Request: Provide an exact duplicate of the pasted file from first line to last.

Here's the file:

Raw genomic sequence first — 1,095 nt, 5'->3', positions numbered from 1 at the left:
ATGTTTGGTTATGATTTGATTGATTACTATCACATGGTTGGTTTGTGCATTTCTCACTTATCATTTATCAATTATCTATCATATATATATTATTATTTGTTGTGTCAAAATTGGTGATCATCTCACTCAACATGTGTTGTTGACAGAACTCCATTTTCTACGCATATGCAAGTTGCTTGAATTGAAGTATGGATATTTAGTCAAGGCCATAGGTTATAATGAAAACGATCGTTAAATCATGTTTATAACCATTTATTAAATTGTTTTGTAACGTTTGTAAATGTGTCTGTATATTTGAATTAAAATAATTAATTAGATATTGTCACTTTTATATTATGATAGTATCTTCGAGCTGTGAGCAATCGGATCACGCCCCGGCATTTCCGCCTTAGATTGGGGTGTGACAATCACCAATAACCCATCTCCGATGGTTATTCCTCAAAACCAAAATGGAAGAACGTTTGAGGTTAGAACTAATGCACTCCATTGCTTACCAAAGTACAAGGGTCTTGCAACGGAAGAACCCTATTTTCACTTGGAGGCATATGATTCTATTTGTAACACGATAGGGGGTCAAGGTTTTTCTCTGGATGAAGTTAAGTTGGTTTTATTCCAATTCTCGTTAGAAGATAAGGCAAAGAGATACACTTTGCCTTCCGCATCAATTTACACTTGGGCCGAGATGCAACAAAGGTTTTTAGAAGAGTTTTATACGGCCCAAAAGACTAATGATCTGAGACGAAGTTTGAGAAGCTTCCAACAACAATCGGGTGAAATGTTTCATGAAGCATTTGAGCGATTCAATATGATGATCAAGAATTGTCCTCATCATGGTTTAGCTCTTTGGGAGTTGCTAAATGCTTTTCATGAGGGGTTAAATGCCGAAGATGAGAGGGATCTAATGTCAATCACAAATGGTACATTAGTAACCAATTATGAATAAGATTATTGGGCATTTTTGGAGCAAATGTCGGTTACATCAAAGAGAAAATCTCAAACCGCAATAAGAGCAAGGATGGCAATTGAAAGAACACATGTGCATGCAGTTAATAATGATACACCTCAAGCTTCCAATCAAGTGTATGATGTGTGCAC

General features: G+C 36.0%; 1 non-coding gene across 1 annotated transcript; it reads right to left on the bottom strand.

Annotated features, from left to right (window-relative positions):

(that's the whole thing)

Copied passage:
Raw genomic sequence first — 1,095 nt, 5'->3', positions numbered from 1 at the left:
ATGTTTGGTTATGATTTGATTGATTACTATCACATGGTTGGTTTGTGCATTTCTCACTTATCATTTATCAATTATCTATCATATATATATTATTATTTGTTGTGTCAAAATTGGTGATCATCTCACTCAACATGTGTTGTTGACAGAACTCCATTTTCTACGCATATGCAAGTTGCTTGAATTGAAGTATGGATATTTAGTCAAGGCCATAGGTTATAATGAAAACGATCGTTAAATCATGTTTATAACCATTTATTAAATTGTTTTGTAACGTTTGTAAATGTGTCTGTATATTTGAATTAAAATAATTAATTAGATATTGTCACTTTTATATTATGATAGTATCTTCGAGCTGTGAGCAATCGGATCACGCCCCGGCATTTCCGCCTTAGATTGGGGTGTGACAATCACCAATAACCCATCTCCGATGGTTATTCCTCAAAACCAAAATGGAAGAACGTTTGAGGTTAGAACTAATGCACTCCATTGCTTACCAAAGTACAAGGGTCTTGCAACGGAAGAACCCTATTTTCACTTGGAGGCATATGATTCTATTTGTAACACGATAGGGGGTCAAGGTTTTTCTCTGGATGAAGTTAAGTTGGTTTTATTCCAATTCTCGTTAGAAGATAAGGCAAAGAGATACACTTTGCCTTCCGCATCAATTTACACTTGGGCCGAGATGCAACAAAGGTTTTTAGAAGAGTTTTATACGGCCCAAAAGACTAATGATCTGAGACGAAGTTTGAGAAGCTTCCAACAACAATCGGGTGAAATGTTTCATGAAGCATTTGAGCGATTCAATATGATGATCAAGAATTGTCCTCATCATGGTTTAGCTCTTTGGGAGTTGCTAAATGCTTTTCATGAGGGGTTAAATGCCGAAGATGAGAGGGATCTAATGTCAATCACAAATGGTACATTAGTAACCAATTATGAATAAGATTATTGGGCATTTTTGGAGCAAATGTCGGTTACATCAAAGAGAAAATCTCAAACCGCAATAAGAGCAAGGATGGCAATTGAAAGAACACATGTGCATGCAGTTAATAATGATACACCTCAAGCTTCCAATCAAGTGTATGATGTGTGCAC

General features: G+C 36.0%; 1 non-coding gene across 1 annotated transcript; it reads right to left on the bottom strand.

Annotated features, from left to right (window-relative positions):